Send to

Choose Destination
Am J Pathol. 2010 Oct;177(4):2011-21. doi: 10.2353/ajpath.2010.091245. Epub 2010 Aug 19.

Stem cells derived from human amniotic fluid contribute to acute kidney injury recovery.

Author information

Renal and Vascular Physiopathology Laboratory, Department of Internal Medicine, Molecular Biotechnology Centre, University of Torino, Torino, Italy.


Stem cells isolated from human amniotic fluid are gaining attention with regard to their therapeutic potential. In this work, we investigated whether these cells contribute to tubular regeneration after experimental acute kidney injury. Cells expressing stem cell markers with multidifferentiative potential were isolated from human amniotic fluid. The regenerative potential of human amniotic fluid stem cells was compared with that of bone marrow-derived human mesenchymal stem cells. We found that the intravenous injection of 3.5 × 10(5) human amniotic fluid stem cells into nonimmune-competent mice with glycerol-induced acute kidney injury was followed by rapid normalization of renal function compared with injection of mesenchymal stem cells. Both stem cell types showed enhanced tubular cell proliferation and reduced apoptosis. Mesenchymal stem cells were more efficient in inducing proliferation than amniotic fluid-derived stem cells, which, in contrast, were more antiapoptotic. Both cell types were found to accumulate within the peritubular capillaries and the interstitium, but amniotic fluid stem cells were more persistent than mesenchymal stem cells. In vitro experiments demonstrated that the two cell types produced different cytokines and growth factors, suggesting that a combination of different mediators is involved in their biological actions. These results suggest that the amniotic fluid-derived stem cells may improve renal regeneration in acute kidney injury, but they are not more effective than mesenchymal stem cells.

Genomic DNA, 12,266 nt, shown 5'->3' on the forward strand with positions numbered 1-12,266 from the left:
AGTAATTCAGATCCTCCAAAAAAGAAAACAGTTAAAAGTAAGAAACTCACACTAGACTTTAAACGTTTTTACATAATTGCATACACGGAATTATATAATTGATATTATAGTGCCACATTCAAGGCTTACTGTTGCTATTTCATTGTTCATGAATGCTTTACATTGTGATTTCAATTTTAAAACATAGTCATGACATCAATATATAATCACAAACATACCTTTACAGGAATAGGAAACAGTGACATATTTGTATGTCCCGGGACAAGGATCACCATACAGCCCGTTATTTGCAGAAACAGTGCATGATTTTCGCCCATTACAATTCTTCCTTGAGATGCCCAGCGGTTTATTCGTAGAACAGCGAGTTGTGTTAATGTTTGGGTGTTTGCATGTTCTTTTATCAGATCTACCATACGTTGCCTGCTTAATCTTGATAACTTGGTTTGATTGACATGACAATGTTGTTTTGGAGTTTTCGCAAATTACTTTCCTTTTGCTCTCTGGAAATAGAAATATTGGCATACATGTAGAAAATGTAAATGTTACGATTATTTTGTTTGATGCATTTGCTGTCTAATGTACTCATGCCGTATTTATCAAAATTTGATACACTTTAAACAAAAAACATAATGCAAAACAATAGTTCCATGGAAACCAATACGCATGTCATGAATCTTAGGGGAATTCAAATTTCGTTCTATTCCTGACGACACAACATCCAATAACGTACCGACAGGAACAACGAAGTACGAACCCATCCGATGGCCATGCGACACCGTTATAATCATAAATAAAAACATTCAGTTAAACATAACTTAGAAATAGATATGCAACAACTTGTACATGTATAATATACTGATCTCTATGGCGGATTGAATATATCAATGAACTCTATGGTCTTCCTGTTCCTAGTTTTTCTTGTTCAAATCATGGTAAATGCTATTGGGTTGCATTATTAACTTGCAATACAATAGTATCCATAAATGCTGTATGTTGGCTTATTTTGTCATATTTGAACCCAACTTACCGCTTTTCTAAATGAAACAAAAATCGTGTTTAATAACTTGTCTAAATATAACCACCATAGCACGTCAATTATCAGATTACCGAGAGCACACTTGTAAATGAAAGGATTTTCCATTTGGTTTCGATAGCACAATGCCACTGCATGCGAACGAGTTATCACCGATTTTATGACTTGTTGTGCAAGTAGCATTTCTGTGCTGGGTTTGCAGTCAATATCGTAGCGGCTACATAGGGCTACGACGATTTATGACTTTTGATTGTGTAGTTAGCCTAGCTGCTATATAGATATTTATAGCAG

[Indexed for MEDLINE]
Free PMC Article

Supplemental Content

Full text links

Icon for Elsevier Science Icon for PubMed Central
Loading ...
Support Center